Engage Students’ Prior Knowledge

The more prior knowledge the students have on one topic, the easier it would be for students to relate the new knowledge of theory to their own experiences and learn better. There is a positive prior correlation between prior knowledge comprehensive ability. Students find it easier to retain knowledge when prior knowledge is built upon; building on their prior makes learning personal for the students.

Self-Directed Learning

Learning through participation drawing on acquired knowledge and creating new understanding happens all the time when one is involved in learning guided by self-direction.  I personally believe that self-directed learning like through MOOCs or course by correspondence is difficult.  The program that I am auditing through Edmodo is guided in parts but also self-directed as the professionals taking the course must delegate their time between their full-time jobs and their PD course we created for them.

Real World Connections

In order for learning to be meaningful learners need to be provided with opportunities to call upon what they know as a point of reference, use it as a basis for new knowledge to grow.  This will help students to see the relevance of learning. Real-world connections provide these opportunities.

Collaborative Learning

As Wang stated in ICT for Self-directed and Meaningful Learning 2010, “Technology is not a panacea. However, it has great potential to address some of the above challenges” (784).

Within ICT for Self-directed and Meaningful Learning, “Some design strategies must be applied to promote collaboration. A number of strategies work well in face-to-face classroom settings such as think-pair-share, jigsaw, or ro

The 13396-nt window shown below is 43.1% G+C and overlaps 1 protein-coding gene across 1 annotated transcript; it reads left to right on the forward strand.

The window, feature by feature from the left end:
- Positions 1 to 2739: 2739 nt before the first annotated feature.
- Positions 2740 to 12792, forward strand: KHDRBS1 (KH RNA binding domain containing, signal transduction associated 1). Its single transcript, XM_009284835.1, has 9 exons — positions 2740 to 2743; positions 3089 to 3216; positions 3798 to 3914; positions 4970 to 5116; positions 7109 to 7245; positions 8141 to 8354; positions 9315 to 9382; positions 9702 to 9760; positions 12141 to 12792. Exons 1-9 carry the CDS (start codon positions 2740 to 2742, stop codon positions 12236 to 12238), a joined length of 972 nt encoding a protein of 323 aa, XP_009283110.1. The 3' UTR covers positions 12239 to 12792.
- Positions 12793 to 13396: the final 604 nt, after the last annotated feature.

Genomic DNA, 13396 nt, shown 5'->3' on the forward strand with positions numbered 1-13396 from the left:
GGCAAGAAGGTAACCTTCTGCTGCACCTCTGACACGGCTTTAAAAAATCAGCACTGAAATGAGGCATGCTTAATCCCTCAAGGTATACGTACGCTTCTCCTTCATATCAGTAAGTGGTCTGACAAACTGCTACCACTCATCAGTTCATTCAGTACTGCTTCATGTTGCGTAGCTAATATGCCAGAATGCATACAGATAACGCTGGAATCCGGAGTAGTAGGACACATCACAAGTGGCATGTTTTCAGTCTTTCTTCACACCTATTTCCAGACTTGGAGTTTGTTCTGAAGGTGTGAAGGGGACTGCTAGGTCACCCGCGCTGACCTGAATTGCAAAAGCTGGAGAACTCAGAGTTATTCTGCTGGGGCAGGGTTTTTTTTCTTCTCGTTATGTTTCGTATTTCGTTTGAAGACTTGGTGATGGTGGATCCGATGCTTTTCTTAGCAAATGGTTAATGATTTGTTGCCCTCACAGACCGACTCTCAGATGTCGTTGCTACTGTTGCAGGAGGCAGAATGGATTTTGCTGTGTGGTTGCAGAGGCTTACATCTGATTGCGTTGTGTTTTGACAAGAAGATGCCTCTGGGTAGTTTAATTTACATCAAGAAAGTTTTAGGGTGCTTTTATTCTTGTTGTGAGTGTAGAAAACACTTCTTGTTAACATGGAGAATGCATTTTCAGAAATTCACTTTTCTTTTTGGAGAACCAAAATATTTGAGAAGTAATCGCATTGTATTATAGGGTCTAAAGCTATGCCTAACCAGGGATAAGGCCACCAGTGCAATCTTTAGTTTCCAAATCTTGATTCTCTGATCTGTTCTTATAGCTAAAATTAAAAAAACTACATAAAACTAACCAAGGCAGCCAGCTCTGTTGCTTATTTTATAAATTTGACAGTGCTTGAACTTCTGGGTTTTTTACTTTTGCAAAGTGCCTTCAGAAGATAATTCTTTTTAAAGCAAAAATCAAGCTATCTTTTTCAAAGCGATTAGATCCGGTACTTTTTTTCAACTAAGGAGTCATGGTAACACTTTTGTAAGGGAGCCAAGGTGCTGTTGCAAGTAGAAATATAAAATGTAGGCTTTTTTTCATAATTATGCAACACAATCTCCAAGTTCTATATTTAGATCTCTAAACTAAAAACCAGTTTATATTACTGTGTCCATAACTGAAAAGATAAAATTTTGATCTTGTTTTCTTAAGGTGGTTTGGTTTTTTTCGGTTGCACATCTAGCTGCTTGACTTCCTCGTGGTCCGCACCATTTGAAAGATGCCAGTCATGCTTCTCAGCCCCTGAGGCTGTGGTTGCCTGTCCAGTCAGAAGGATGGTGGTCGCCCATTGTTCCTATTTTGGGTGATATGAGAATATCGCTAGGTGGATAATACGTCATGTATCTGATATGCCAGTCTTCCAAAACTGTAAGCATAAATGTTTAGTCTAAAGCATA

Screen Shot 2017-11-25 at 6.18.02 PM.pngle play. But they do not work at all in an online learning environment as they often need people to meet physically. Also, collaborative learning has a number of challenges,” (783) So we know some strategies that work for in-person dynamic group collaboration but when it comes to online grouping there are different strategies to get the members engaged and active.  I know that because our SPU Digital Educational Leadership cohort meets every week and we have assignments we are expected to have ready it makes me more professional accountable.  If our cohort did not meet in a routine calendared manner I am not sure I would get my work down and continue to push myself independently of the program.

The overall general design principle summarized from this study is: If teachers want to design online learning environments for the purpose of coordinating and monitoring the collaborative learning process they are advised to implement the dimensions of meaningful learning and collaboration.


Darling-Hammond, L., Hyler, M. E., & Gardner, M. (2017, January 05). Effective Teacher Professional Development. Retrieved November 20, 2017, from

Marcinek, A. (2014, May 20). Tech Integration and School Culture. Retrieved November 24, 2017, from

Tan, A. (2010). Wikis. In Chai, C.S., & Wang, Q. (Eds.), ICT for Self-directed and Meaningful Learning (pp. 783 – 795). Singapore: Pearson.